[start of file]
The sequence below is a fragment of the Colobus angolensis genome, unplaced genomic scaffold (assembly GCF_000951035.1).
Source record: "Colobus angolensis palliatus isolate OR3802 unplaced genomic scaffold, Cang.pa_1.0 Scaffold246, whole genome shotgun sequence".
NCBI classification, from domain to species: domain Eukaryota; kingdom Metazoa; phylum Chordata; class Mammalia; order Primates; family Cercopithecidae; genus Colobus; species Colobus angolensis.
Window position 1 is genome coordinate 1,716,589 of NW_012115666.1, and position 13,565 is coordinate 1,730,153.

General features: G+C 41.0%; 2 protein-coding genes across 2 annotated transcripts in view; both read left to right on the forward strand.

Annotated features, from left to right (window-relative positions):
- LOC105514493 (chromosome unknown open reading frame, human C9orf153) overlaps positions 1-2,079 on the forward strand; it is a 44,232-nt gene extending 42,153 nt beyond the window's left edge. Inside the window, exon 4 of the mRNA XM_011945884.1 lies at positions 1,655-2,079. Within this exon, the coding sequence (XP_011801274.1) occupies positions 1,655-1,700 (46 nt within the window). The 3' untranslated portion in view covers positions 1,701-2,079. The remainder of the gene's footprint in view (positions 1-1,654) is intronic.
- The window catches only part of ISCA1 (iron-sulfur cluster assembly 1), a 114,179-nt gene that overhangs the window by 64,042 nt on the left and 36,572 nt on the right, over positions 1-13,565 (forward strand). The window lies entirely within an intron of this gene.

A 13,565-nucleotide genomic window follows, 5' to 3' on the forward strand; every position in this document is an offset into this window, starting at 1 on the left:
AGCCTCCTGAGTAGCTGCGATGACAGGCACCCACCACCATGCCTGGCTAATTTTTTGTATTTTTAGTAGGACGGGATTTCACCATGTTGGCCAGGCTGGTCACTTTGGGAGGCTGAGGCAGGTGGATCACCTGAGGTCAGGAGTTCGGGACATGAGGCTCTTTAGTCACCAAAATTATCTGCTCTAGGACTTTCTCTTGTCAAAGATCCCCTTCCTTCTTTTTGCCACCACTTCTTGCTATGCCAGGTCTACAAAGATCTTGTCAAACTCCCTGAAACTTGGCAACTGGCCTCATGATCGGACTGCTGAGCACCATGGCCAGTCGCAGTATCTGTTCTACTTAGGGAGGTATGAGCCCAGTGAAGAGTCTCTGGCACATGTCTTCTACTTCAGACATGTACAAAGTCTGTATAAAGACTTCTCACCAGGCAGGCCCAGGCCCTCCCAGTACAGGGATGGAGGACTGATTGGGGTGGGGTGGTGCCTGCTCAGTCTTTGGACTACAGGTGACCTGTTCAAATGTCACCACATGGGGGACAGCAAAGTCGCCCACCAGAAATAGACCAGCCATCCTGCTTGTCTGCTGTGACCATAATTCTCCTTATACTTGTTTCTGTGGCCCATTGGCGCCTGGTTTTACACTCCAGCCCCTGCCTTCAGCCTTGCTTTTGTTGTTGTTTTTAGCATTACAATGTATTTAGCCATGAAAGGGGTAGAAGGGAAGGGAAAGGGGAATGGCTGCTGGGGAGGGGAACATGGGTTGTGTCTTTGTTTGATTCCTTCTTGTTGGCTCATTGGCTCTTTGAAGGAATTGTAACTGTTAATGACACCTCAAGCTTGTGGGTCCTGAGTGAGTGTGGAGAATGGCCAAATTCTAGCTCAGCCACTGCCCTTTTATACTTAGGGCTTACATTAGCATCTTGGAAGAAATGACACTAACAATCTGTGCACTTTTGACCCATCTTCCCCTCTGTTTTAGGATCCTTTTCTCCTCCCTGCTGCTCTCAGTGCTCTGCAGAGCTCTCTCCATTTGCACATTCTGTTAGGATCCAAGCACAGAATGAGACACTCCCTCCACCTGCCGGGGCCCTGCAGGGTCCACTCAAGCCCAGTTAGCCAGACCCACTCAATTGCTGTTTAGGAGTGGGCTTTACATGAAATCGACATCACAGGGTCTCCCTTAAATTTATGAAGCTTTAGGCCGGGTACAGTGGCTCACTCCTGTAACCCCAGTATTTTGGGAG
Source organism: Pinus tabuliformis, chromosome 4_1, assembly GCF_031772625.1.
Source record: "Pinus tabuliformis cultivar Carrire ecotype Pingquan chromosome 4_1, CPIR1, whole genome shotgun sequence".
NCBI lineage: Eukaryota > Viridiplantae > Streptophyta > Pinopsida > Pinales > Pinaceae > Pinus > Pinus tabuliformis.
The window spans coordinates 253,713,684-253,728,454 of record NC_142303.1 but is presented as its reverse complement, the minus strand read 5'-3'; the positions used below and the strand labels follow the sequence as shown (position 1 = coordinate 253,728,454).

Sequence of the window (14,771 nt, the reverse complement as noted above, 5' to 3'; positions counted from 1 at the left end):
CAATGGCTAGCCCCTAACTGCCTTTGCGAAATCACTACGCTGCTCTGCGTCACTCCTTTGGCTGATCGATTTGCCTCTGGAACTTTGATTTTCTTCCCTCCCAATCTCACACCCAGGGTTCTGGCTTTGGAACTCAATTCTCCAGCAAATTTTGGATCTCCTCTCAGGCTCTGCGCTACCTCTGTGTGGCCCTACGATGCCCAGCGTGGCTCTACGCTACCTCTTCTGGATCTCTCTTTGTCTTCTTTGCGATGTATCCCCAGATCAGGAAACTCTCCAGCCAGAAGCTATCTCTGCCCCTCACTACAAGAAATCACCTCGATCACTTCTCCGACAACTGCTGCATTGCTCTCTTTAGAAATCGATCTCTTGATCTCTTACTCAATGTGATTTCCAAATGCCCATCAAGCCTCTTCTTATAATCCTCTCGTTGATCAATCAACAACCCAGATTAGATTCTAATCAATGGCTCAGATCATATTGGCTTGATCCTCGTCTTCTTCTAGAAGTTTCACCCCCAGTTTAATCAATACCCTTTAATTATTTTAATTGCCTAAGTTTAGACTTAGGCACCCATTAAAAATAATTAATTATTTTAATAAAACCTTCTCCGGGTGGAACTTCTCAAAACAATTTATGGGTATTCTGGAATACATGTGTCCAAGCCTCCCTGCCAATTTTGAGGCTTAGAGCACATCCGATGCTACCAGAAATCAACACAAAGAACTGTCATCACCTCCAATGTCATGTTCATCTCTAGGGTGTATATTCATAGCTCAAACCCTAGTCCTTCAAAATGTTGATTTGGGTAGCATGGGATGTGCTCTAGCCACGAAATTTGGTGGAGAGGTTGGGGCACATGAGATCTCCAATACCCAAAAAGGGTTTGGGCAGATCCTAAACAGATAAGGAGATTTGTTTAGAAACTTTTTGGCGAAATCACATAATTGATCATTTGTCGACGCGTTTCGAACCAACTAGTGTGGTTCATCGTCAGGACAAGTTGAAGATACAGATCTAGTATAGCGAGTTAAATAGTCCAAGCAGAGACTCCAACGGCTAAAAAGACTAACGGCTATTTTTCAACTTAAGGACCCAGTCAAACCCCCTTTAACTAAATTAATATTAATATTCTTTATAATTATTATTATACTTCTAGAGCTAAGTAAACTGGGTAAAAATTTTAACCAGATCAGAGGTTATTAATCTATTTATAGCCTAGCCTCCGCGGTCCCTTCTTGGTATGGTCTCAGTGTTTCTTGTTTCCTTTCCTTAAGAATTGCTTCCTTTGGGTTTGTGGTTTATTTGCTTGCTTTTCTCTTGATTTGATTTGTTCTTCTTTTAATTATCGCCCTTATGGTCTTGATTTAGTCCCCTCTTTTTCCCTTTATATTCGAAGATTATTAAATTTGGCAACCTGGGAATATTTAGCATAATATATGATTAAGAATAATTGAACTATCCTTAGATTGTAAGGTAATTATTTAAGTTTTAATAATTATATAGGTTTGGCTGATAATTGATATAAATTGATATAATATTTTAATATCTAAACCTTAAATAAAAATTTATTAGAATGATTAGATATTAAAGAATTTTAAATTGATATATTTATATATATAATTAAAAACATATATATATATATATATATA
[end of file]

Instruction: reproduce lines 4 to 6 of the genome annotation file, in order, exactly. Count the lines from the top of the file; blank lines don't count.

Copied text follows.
Window position 1 is genome coordinate 1,716,589 of NW_012115666.1, and position 13,565 is coordinate 1,730,153.

General features: G+C 41.0%; 2 protein-coding genes across 2 annotated transcripts in view; both read left to right on the forward strand.

Annotated features, from left to right (window-relative positions):